The number one has followed Jackson Holliday like a shadow. No. 1 overall pick, No. 1 prospect in baseball.

Now, little more than a week into Holliday’s big league career, the number looms over the Orioles second baseman: one hit in his first 25 at-bats.

Despite his ballyhooed debut, the 20-year-old’s initial foray into Major League Baseball has yet to yield the results many have expected. Holliday has struck out 14 times, walked once and collected just one single in seven games. But his father, 15-year MLB veteran Matt Holliday, isn’t concerned.

“This is one of those times where he’s had a little bit of adversity,” Matt told “The Adam Jones Podcast” in an episode released Thursday. “He hasn’t had a ton of that as a player yet.

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“There’s nothing you can do about your start, your 1-for-whatever it is. We’ve all been there. We’ve all had 1-for-25s, and they’re just a blip on the radar when you get done with your career.”

Jackson Holliday went hitless in his first series, appearing in the final two games of a sweep of the Red Sox at Fenway Park. On Friday, the confines of Camden Yards provided little respite from his struggles. In his first home game, an 11-1 loss to the Brewers, Holliday failed to reach base, striking out three times.

“It felt like he had some good at-bats, just couldn’t find a hit,” Matt Holliday said of his son’s first three games. “But it’s one of those things. Baseball’s hard.”

But, in the series finale, Jackson Holliday slashed a single through the right side in the seventh inning. Matt Holliday, rising from his seat next to Hall of Famer Cal Ripken Jr., exhaled.

“I think he’s starting to settle in,” he said. “But it’s been a great week. Obviously, you want the hits to come and you want the production to come, but they’re winning games. He’s playing really good defense at second base.”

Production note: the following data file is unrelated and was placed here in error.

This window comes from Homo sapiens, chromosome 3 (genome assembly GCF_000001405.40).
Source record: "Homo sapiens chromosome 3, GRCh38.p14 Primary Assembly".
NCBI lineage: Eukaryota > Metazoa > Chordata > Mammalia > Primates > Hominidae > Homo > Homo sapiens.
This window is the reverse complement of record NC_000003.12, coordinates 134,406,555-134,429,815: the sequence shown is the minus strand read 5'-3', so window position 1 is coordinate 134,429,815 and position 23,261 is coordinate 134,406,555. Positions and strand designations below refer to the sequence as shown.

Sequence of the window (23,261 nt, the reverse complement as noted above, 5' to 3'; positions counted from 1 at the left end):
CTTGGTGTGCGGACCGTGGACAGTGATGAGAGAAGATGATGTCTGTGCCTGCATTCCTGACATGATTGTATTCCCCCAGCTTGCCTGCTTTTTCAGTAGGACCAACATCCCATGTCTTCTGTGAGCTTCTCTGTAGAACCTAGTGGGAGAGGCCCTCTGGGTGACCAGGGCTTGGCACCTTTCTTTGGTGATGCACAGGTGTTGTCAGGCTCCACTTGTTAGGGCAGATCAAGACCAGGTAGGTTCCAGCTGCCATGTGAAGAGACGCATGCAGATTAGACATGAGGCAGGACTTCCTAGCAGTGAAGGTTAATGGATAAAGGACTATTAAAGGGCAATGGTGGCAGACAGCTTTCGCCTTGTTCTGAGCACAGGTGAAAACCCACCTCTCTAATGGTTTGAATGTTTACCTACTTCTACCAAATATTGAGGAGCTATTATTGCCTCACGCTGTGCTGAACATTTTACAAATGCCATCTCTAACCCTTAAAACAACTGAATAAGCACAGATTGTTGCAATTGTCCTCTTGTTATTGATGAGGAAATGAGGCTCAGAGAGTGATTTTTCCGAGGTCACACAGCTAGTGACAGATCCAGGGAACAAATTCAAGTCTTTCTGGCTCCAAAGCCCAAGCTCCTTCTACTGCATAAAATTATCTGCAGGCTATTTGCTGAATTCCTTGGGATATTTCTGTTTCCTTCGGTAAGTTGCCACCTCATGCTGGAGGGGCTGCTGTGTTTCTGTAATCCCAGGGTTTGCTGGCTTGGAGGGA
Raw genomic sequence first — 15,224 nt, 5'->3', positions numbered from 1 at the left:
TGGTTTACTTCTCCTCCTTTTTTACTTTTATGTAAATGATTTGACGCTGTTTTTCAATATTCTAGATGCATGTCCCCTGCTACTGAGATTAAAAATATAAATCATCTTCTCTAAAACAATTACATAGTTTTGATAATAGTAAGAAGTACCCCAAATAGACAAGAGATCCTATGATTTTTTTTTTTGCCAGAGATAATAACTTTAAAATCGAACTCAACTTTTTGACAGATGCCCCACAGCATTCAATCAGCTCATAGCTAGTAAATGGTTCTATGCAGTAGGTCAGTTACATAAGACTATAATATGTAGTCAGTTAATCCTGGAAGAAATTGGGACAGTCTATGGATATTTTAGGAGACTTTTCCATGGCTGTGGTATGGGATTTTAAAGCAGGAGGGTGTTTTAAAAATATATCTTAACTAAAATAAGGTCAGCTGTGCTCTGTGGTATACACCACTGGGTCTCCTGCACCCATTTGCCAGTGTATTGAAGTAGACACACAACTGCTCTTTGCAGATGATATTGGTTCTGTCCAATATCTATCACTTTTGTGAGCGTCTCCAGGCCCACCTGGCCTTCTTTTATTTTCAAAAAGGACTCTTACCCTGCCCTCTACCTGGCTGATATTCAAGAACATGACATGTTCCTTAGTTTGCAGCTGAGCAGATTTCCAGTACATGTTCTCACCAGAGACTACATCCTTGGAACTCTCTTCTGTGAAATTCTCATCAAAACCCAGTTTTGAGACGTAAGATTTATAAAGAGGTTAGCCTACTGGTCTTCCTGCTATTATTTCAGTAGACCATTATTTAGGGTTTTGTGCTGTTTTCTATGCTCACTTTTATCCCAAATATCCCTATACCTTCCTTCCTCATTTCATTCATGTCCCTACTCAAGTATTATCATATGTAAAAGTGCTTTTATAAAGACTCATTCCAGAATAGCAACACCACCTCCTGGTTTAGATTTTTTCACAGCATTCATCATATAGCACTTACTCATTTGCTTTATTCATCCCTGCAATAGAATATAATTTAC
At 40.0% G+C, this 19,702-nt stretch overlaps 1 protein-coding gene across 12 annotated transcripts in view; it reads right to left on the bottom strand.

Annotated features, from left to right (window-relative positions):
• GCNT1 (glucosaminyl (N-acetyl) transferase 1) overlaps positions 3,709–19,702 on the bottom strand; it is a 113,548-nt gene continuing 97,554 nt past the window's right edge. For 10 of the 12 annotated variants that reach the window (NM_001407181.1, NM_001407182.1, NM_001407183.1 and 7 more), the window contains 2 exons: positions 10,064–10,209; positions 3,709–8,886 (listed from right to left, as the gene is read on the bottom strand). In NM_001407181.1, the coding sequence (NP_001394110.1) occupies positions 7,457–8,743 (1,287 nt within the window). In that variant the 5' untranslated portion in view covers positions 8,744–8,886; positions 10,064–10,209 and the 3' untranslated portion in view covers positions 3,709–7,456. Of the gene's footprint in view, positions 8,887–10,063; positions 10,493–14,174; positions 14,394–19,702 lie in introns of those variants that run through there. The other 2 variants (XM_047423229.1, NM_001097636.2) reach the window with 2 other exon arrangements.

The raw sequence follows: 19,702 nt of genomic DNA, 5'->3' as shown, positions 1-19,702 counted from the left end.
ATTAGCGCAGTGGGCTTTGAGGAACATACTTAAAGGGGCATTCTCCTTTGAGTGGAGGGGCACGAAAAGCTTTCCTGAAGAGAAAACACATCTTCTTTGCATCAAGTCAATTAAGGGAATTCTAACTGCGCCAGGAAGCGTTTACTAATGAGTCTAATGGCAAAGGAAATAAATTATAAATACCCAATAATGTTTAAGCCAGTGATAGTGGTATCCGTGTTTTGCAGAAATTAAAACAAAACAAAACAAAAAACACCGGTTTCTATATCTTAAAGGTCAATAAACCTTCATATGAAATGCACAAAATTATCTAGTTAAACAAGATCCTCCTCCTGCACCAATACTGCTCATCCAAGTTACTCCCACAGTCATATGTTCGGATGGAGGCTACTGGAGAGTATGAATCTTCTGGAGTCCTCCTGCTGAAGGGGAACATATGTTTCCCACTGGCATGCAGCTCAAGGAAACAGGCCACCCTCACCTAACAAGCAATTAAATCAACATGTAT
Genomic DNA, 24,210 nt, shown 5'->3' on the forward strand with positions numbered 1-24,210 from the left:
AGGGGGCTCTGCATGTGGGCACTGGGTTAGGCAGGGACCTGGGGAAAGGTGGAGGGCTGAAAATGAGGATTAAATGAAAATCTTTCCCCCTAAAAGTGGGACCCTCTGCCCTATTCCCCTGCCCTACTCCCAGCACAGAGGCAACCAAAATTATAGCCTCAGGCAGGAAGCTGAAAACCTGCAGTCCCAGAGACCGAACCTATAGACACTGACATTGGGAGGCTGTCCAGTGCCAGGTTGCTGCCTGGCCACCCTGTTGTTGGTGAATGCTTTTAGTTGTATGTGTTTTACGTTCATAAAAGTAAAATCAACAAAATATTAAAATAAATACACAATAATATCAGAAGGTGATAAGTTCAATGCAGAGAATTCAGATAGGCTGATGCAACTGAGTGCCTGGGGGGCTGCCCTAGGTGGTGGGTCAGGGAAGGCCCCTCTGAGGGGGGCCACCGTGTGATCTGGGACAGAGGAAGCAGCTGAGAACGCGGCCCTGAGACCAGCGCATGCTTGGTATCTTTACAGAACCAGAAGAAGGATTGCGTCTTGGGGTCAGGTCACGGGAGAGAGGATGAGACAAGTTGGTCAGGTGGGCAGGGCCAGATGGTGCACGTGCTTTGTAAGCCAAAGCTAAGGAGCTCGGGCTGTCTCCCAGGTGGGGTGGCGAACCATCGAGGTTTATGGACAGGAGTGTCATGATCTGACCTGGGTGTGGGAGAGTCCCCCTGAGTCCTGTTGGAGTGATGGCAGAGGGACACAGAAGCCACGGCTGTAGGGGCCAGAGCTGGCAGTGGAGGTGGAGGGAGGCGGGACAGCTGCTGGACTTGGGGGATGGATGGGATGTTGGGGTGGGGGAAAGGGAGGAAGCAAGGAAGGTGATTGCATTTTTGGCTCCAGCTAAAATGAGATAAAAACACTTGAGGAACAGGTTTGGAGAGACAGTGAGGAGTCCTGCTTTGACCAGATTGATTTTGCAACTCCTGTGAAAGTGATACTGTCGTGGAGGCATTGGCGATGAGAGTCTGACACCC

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Jackson Holliday is hardly the first Orioles rookie to struggle at the start of his career. After receiving the call in May 2022, catcher Adley Rutschman hit just .137 in his first 20 games. Gunnar Henderson’s Rookie of the Year campaign got off to a slow start in 2023, when the shortstop was batting just .199 through the season’s first two months. Those numbers look like anomalies now.

“They have a really good young team, and so you have guys to lean on like Gunnar and Adley who have experienced some of the same things that Jackson’s experienced,” the elder Holliday said.

“I have to remind him: He’s 20 years old; he got drafted 18 months ago. He expects a lot out of himself, which is great. He expects to be good, he expects to be one of the best players, and that’s all good.”

When Matt Holliday made his big league debut with Colorado two decades ago, the outfielder joined a team that would finish the season with just 68 wins. The 2024 Orioles hold much higher aspirations than the 2004 Rockies.

Despite Holliday’s forgettable introduction to the majors, his team is 6-1 in games that he’s started. Although the O’s success may increase the pressure on Jackson to perform right away, it also alleviates the burden of producing runs.

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“He doesn’t have to be the focal point of the team,” Matt Holliday said. “They can bat him eighth and ninth, and he can go out and play good defense and run the bases and do things like that. So I think that that’s a good thing.”

Jackson Holliday has found immediate success at every stop of his baseball journey. A standout infielder at Stillwater High School in Oklahoma, he flew up draft boards in 2022 before being selected by Baltimore with the top pick. Holliday reached Triple-A Norfolk in 2023, putting up gaudy minor league numbers along the way — a .949 on-base-plus-slugging in 155 games.

Now, just 135 days removed from his 20th birthday, Holliday has hit the first major speed bump. It’s only a matter of time before he rolls over it.

“He’s got all the skills he needs,” Matt Holliday said. “He’s just gotta get going a little bit.”

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